Laying Strong Foundations for Indigenous STEM Education and Careers

Supporting the young leaders of tomorrow in STEM education and careers, particularly those from Indigenous backgrounds, helps public and private sector participants in industry lay strong foundations in designing integrated, inclusive and diverse communities and workforces of the future.

During this winter school holidays an action-packed camp inspiring up to 30 teenagers – from Brisbane to Katherine to Cairns – to take up university study and pursue STEM careers took place in Brisbane.


Established in partnership by WSP Australia (WSP) and Queensland University of Technology Oodgeroo Unit (QUT) the Science and Infrastructure Development (SID) School is reconciliation in action and focuses on closing the gap in education outcomes for Indigenous Australians. This free experiential-focused five-day residential program is in response to the gap in enrolments in tertiary STEM education between Indigenous and non-Indigenous Australian students and in school attendance, literacy and Year 12 completion at school. Last year, the SID School was recognised with a national award – Consult Australia’s Gold Award for Excellence in Corporate Social Responsibility.




Professor Anita Lee Hong, QUT’s Director of Indigenous Industry and Community Partnerships says, “The SID School is a long-term partnership between QUT and WSP, we’ve seen the program grow over the past seven years and is always well supported by Brisbane’s corporate community.” This year both Brisbane Airport Corporation (BAC) and Lendlease have come on board and joined the Queensland Department of Main Roads as gold sponsors.


“We aim to give the students as much real-world experience as possible and get them out to workplaces where they can see STEM careers in action and talk to people working in science, technology, engineering and maths,” she adds.


This year, the students visited the Gallipoli Barracks at Enoggera as well as seeing engineering careers in action at WSP’s Brisbane head office. They learnt about multidisciplinary science and engineering careers including fire engineering and tried a virtual reality driving simulator that is used for designing transport projects. They visited Lendlease’s new Brisbane head office and toured the new King Street precinct which provided an insight into property development. Students also got behind the scenes access to Brisbane Airport to see how a busy international airport operates and see exciting new projects underway including Brisbane’s new runway, currently Queensland’s largest aviation infrastructure project, and the world-leading BNE Auto Mall.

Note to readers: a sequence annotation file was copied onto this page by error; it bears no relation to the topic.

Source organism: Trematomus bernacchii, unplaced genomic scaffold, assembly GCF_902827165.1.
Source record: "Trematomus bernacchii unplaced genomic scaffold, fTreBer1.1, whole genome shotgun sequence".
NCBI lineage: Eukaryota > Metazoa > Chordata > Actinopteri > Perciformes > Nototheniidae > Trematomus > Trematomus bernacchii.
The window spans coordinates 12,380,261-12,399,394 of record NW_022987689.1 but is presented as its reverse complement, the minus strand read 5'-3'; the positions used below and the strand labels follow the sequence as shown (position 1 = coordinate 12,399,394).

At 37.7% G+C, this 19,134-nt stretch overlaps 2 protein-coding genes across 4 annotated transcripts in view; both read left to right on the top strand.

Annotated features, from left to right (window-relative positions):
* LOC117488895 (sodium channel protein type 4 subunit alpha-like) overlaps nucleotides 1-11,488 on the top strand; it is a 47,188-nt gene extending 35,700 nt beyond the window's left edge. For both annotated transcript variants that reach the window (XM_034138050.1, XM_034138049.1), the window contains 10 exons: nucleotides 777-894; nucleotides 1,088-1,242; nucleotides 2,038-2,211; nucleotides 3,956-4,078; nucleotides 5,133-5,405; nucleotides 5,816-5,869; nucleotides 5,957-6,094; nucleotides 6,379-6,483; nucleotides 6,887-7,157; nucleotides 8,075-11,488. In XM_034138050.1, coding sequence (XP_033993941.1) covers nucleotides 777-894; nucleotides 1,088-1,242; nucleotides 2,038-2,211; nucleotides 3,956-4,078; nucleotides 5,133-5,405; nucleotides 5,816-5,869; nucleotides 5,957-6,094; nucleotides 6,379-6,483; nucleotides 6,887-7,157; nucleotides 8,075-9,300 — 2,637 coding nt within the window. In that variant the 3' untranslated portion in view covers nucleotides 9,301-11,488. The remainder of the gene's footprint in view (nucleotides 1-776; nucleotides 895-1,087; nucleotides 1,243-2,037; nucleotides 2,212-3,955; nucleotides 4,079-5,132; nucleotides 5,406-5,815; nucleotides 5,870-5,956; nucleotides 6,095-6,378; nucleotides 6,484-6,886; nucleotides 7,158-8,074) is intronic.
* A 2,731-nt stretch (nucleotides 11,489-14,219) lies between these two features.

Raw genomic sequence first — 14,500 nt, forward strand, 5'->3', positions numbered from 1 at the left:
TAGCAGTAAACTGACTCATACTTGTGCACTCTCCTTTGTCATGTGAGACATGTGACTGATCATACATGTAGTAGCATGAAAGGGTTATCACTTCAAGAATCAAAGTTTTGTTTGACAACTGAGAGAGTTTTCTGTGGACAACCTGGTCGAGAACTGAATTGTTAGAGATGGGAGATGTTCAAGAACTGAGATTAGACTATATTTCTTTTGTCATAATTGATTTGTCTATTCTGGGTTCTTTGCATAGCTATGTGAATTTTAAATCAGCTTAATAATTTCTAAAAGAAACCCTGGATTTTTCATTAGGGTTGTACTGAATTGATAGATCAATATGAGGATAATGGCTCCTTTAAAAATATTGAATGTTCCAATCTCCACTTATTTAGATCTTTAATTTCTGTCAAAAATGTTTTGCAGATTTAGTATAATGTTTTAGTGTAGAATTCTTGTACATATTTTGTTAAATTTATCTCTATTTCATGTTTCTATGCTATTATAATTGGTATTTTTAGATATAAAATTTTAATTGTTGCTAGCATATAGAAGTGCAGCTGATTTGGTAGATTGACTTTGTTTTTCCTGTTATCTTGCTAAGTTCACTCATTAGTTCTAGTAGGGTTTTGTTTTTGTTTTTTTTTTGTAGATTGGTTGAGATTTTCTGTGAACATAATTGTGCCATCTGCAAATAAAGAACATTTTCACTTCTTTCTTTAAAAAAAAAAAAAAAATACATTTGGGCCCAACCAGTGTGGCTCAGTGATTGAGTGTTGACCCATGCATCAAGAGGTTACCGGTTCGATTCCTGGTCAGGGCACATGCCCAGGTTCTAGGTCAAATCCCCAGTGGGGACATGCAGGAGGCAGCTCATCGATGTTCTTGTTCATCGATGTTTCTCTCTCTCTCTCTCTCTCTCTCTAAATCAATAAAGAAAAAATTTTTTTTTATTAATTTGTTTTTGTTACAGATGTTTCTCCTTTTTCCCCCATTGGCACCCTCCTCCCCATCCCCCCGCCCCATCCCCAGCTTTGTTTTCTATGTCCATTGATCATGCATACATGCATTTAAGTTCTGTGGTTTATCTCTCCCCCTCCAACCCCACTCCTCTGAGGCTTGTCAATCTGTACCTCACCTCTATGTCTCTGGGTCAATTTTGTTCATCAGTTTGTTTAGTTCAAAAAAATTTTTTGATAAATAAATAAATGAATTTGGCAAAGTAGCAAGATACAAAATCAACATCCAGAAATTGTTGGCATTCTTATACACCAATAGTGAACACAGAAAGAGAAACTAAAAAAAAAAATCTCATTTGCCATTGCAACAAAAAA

WSP’s Regional Director for Queensland and QUT Alumni, Gerard Ryan says, “The partnership of business with universities is important in laying strong foundations and career pathways for aspiring students with an interest in the STEM areas.


“During the SID School, students were exposed to positive role models and learnt about what it is like to work for a global firm like WSP and opportunities to pursue a career in the built environment and infrastructure industry in shaping future thriving communities. They were able to talk to people that work in these exciting industries and gain confidence in what a STEM career can provide,” he said.


This program has enabled increased cultural awareness and a greater appreciation of how organisations can contribute to Indigenous community engagement while addressing the gap in Indigenous educational outcomes for our thriving future communities. It builds relationships between undergraduate students, staff of the QUT Oodgeroo Unit and WSP as well as our partnering sponsors including the Queensland Government through the Department of Transport and Main Roads, Department of Defence through the Australian Army and the Royal Australian Air Force, Lendlease, Brisbane Airport Corporation, Commonwealth Bank, Queensland Minerals and Energy Academy and CareerTrackers.




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